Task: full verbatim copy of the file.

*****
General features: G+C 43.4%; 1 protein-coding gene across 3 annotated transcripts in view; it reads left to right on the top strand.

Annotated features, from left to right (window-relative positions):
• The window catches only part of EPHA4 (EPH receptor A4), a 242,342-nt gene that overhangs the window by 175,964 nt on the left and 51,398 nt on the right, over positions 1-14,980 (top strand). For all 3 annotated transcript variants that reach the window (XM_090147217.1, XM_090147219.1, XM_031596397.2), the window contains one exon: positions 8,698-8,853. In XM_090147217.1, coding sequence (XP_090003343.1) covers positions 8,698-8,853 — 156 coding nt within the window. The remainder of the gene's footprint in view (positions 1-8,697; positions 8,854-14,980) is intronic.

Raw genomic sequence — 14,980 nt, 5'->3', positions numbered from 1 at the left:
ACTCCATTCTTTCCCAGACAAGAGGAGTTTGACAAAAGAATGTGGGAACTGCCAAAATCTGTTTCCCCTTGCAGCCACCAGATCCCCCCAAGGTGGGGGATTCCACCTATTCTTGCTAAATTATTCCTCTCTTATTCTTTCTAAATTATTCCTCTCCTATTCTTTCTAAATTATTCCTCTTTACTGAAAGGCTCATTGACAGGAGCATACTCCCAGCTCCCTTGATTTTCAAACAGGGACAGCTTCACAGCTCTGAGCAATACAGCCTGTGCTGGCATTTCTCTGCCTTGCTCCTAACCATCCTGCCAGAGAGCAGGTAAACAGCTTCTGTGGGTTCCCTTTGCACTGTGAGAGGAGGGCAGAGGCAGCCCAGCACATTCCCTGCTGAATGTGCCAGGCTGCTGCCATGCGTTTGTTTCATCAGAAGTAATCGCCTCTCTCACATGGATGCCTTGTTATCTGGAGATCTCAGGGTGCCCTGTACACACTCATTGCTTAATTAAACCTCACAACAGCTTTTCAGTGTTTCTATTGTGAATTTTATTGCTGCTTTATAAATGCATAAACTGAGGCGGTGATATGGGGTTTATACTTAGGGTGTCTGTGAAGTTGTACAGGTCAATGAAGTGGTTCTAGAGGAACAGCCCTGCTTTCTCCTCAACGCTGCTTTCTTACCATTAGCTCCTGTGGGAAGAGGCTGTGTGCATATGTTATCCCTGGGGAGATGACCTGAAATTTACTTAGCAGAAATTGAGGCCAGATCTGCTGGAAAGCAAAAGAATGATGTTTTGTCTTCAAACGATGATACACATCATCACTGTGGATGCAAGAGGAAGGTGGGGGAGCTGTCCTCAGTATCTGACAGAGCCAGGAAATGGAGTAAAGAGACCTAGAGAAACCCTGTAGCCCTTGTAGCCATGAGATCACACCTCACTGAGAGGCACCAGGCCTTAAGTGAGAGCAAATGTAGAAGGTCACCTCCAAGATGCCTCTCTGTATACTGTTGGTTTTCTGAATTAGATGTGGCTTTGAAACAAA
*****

General features: G+C 43.4%; 1 protein-coding gene across 3 annotated transcripts in view; it reads left to right on the top strand.

Annotated features, from left to right (window-relative positions):
• The window catches only part of EPHA4 (EPH receptor A4), a 242,342-nt gene that overhangs the window by 175,964 nt on the left and 51,398 nt on the right, over positions 1-14,980 (top strand). For all 3 annotated transcript variants that reach the window (XM_090147217.1, XM_090147219.1, XM_031596397.2), the window contains one exon: positions 8,698-8,853. In XM_090147217.1, coding sequence (XP_090003343.1) covers positions 8,698-8,853 — 156 coding nt within the window. The remainder of the gene's footprint in view (positions 1-8,697; positions 8,854-14,980) is intronic.

Raw genomic sequence — 14,980 nt, 5'->3', positions numbered from 1 at the left:
ACTCCATTCTTTCCCAGACAAGAGGAGTTTGACAAAAGAATGTGGGAACTGCCAAAATCTGTTTCCCCTTGCAGCCACCAGATCCCCCCAAGGTGGGGGATTCCACCTATTCTTGCTAAATTATTCCTCTCTTATTCTTTCTAAATTATTCCTCTCCTATTCTTTCTAAATTATTCCTCTTTACTGAAAGGCTCATTGACAGGAGCATACTCCCAGCTCCCTTGATTTTCAAACAGGGACAGCTTCACAGCTCTGAGCAATACAGCCTGTGCTGGCATTTCTCTGCCTTGCTCCTAACCATCCTGCCAGAGAGCAGGTAAACAGCTTCTGTGGGTTCCCTTTGCACTGTGAGAGGAGGGCAGAGGCAGCCCAGCACATTCCCTGCTGAATGTGCCAGGCTGCTGCCATGCGTTTGTTTCATCAGAAGTAATCGCCTCTCTCACATGGATGCCTTGTTATCTGGAGATCTCAGGGTGCCCTGTACACACTCATTGCTTAATTAAACCTCACAACAGCTTTTCAGTGTTTCTATTGTGAATTTTATTGCTGCTTTATAAATGCATAAACTGAGGCGGTGATATGGGGTTTATACTTAGGGTGTCTGTGAAGTTGTACAGGTCAATGAAGTGGTTCTAGAGGAACAGCCCTGCTTTCTCCTCAACGCTGCTTTCTTACCATTAGCTCCTGTGGGAAGAGGCTGTGTGCATATGTTATCCCTGGGGAGATGACCTGAAATTTACTTAGCAGAAATTGAGGCCAGATCTGCTGGAAAGCAAAAGAATGATGTTTTGTCTTCAAACGATGATACACATCATCACTGTGGATGCAAGAGGAAGGTGGGGGAGCTGTCCTCAGTATCTGACAGAGCCAGGAAATGGAGTAAAGAGACCTAGAGAAACCCTGTAGCCCTTGTAGCCATGAGATCACACCTCACTGAGAGGCACCAGGCCTTAAGTGAGAGCAAATGTAGAAGGTCACCTCCAAGATGCCTCTCTGTATACTGTTGGTTTTCTGAATTAGATGTGGCTTTGAAACAAA